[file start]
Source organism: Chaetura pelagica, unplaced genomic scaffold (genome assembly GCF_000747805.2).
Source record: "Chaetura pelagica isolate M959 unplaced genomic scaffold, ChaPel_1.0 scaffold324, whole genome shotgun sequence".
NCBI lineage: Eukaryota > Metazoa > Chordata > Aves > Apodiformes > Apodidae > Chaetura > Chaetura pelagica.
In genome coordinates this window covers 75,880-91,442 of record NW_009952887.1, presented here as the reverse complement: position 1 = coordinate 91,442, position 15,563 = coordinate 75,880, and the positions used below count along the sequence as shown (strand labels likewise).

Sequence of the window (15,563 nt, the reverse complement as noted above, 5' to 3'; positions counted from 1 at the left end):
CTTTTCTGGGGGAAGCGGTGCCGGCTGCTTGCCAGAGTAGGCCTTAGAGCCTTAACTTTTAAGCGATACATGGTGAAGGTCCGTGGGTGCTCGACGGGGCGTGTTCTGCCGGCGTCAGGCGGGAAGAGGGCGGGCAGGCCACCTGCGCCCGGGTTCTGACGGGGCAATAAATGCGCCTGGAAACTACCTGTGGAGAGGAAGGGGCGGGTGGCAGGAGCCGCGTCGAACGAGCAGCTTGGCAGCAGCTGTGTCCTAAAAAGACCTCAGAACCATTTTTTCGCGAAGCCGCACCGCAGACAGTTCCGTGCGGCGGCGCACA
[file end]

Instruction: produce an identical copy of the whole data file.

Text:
Source organism: Chaetura pelagica, unplaced genomic scaffold (genome assembly GCF_000747805.2).
Source record: "Chaetura pelagica isolate M959 unplaced genomic scaffold, ChaPel_1.0 scaffold324, whole genome shotgun sequence".
NCBI lineage: Eukaryota > Metazoa > Chordata > Aves > Apodiformes > Apodidae > Chaetura > Chaetura pelagica.
In genome coordinates this window covers 75,880-91,442 of record NW_009952887.1, presented here as the reverse complement: position 1 = coordinate 91,442, position 15,563 = coordinate 75,880, and the positions used below count along the sequence as shown (strand labels likewise).

Sequence of the window (15,563 nt, the reverse complement as noted above, 5' to 3'; positions counted from 1 at the left end):
CTTTTCTGGGGGAAGCGGTGCCGGCTGCTTGCCAGAGTAGGCCTTAGAGCCTTAACTTTTAAGCGATACATGGTGAAGGTCCGTGGGTGCTCGACGGGGCGTGTTCTGCCGGCGTCAGGCGGGAAGAGGGCGGGCAGGCCACCTGCGCCCGGGTTCTGACGGGGCAATAAATGCGCCTGGAAACTACCTGTGGAGAGGAAGGGGCGGGTGGCAGGAGCCGCGTCGAACGAGCAGCTTGGCAGCAGCTGTGTCCTAAAAAGACCTCAGAACCATTTTTTCGCGAAGCCGCACCGCAGACAGTTCCGTGCGGCGGCGCACA